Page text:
## Fun with Zio Chris: September 2015

Background

All of these visualizations, and they are visualizations, were created in the context of teaching my nephew programming in Javascript. They are meant to be fun examples of beautiful things from math, ones that we can explore by programming. Thanks to "Superstar" KB for the impetus to do these explorations!

Prelude

Wall Drawing 256

Sol Lewitt was one of the founders of Conceptual Art, and while I would not put myself exactly in that camp (the explanation for which will have to wait for another day), it is only fitting to have something here related to his work. Interestingly enough, after I did this page, I came across an earlier, closely related work by Casey Reas. Reas is one of the inventors of the Processing programming language, which has inspired me, and which I have used for some of myprojects.

Exploring Fractals

Exploring fractals is like photographing nature: the fractals are there, even discovered by others, but your exploration is your interpretation. All of these examples are meant to be explored

Mandelbrot set

Practically everyone, at least of a certain age, who does algorithmic art has done their own version of exploring the Mandelbrot set. My first one was in HyperCard. The Mandelbrot set is still mesmerizing

Burning Ship Fractal

I hadn't looked at fractals in a long time, but I found this one, along with many other wonderful examples, on Paul Bourke's pages. The name and our reactions to the visualization are an indication of how strong our inclination is to interpret what we see in terms of familiar patterns and concepts (pareidolia). Although Wikipedia (and other sources) say that pareidolia is the recognition of a pattern "where none exists", that seems too strong, to me. While certainly there is no intent to create the patterns seen in the objects, pareidolia seems different from illusions, which typically do not rely on our pattern recognizing abilities.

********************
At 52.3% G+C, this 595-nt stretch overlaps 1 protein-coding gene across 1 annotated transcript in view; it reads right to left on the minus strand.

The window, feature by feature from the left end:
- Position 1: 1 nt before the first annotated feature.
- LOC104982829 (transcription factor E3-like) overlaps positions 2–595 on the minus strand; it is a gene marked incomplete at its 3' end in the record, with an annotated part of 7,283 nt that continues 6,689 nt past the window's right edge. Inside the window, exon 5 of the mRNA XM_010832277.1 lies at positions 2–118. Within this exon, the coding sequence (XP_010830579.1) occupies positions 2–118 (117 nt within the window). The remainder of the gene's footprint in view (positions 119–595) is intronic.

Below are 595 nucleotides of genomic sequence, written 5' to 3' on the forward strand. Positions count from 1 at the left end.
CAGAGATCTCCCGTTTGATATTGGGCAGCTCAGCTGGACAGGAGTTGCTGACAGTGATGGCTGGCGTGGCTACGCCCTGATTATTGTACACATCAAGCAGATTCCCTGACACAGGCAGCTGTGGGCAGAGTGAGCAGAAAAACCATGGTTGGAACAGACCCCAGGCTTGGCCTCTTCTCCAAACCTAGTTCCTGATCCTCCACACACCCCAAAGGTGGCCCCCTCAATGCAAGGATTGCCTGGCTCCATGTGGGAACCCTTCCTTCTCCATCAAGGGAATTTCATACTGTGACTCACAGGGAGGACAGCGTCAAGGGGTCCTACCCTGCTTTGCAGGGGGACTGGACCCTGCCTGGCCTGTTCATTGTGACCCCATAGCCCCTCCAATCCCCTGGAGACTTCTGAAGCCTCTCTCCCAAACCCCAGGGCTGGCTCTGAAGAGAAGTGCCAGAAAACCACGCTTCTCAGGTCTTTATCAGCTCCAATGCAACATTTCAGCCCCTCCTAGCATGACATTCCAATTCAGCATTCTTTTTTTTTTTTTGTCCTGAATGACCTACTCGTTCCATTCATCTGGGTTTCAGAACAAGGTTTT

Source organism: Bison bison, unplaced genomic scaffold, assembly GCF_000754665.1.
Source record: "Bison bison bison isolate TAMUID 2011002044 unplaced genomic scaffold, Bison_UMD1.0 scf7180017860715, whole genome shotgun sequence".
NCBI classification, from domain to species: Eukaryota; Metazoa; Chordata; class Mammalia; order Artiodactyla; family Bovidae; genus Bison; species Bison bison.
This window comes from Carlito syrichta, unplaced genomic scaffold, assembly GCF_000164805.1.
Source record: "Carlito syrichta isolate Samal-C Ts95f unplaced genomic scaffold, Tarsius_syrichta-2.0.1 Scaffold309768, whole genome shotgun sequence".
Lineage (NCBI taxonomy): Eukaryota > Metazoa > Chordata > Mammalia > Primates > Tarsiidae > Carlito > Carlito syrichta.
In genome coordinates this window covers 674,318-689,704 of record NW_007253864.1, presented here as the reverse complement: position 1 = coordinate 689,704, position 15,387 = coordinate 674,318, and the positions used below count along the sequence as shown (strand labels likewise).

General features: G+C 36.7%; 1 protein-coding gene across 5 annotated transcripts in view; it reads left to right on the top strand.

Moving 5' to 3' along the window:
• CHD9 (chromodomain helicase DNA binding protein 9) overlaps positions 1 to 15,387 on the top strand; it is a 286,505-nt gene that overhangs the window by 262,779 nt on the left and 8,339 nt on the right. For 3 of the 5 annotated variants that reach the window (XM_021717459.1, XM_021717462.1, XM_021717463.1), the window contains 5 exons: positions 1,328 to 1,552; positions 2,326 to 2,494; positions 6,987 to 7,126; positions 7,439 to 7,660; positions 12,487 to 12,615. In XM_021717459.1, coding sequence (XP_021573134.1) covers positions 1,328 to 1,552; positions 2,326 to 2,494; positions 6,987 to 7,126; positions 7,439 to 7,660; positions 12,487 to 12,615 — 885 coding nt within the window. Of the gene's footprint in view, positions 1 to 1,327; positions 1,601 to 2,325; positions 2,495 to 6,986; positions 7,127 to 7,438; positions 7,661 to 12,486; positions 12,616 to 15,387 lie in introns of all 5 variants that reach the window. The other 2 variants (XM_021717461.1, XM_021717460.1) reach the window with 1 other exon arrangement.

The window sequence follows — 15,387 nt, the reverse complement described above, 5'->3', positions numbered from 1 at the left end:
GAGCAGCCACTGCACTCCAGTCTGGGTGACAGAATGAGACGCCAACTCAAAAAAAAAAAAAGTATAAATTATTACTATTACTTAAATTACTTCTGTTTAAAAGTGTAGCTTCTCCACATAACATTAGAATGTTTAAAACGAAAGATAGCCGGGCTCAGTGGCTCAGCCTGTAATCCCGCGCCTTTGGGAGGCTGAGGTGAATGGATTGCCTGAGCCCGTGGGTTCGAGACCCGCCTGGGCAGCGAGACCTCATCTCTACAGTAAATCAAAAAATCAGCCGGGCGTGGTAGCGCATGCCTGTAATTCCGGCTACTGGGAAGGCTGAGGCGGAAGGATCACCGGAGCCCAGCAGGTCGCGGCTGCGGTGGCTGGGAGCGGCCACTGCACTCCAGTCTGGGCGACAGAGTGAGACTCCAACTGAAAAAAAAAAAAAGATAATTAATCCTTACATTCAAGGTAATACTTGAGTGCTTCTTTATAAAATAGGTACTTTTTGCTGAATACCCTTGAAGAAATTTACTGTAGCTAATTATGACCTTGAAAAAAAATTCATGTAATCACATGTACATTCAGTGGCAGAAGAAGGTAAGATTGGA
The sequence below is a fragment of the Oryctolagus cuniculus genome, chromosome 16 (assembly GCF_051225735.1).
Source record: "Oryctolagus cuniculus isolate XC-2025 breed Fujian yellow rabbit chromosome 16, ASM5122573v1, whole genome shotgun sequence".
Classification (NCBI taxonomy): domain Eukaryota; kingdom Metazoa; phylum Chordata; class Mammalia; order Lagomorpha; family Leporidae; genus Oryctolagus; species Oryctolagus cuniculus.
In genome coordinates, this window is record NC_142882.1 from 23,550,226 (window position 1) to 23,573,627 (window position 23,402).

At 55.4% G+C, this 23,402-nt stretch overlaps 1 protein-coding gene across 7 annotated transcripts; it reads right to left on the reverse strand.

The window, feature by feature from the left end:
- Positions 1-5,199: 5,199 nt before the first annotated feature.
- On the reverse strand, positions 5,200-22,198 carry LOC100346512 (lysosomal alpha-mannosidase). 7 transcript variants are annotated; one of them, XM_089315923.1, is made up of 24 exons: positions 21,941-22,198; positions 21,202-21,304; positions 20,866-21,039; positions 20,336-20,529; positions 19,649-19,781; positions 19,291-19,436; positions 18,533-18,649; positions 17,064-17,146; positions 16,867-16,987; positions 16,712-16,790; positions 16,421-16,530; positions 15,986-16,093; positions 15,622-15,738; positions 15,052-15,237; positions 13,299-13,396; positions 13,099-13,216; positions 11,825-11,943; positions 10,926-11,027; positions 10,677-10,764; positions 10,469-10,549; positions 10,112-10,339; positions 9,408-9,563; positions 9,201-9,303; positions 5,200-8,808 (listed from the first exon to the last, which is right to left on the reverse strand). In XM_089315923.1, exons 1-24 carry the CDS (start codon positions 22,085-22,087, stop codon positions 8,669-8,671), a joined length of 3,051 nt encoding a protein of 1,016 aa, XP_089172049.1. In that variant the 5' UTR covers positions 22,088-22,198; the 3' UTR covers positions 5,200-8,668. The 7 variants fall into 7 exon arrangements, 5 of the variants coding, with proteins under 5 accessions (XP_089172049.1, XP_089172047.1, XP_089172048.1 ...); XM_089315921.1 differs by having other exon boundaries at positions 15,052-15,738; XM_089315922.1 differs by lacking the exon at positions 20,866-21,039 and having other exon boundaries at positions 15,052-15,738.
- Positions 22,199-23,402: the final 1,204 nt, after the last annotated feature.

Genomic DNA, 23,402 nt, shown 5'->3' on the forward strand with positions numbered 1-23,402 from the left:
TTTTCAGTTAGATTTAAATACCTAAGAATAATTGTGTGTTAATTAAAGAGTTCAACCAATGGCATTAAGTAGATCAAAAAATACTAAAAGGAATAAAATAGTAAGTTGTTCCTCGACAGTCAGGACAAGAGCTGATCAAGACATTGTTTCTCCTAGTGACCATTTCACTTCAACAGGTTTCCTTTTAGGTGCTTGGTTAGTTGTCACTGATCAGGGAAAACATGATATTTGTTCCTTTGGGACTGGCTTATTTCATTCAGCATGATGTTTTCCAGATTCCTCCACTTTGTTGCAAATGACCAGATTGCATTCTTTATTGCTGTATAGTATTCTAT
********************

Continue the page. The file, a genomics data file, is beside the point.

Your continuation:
Lorenz Attractor

The Lorenz attractor is another classic, and like the Mandelbrot set, it is almost obligatory to create your own version. The examples include Lorenz's original one, as well as some more unusual ones, from my own explorations.
Lorenz's work on this attractor led to the coining of the term "butterfly effect" — the idea that a small change in one place and time can lead to large differences in another place and time. The
Wikipedia butterfly effect page also mentions a story by Ray Bradbury with a similar idea, but almost a decade before Lorenz's work. I still remember that story.

De Jong Attractor

Some things just call to you. When I first saw the De Jong attractor on Paul Bourke's page, I knew that I would eventually create my own version. And I did.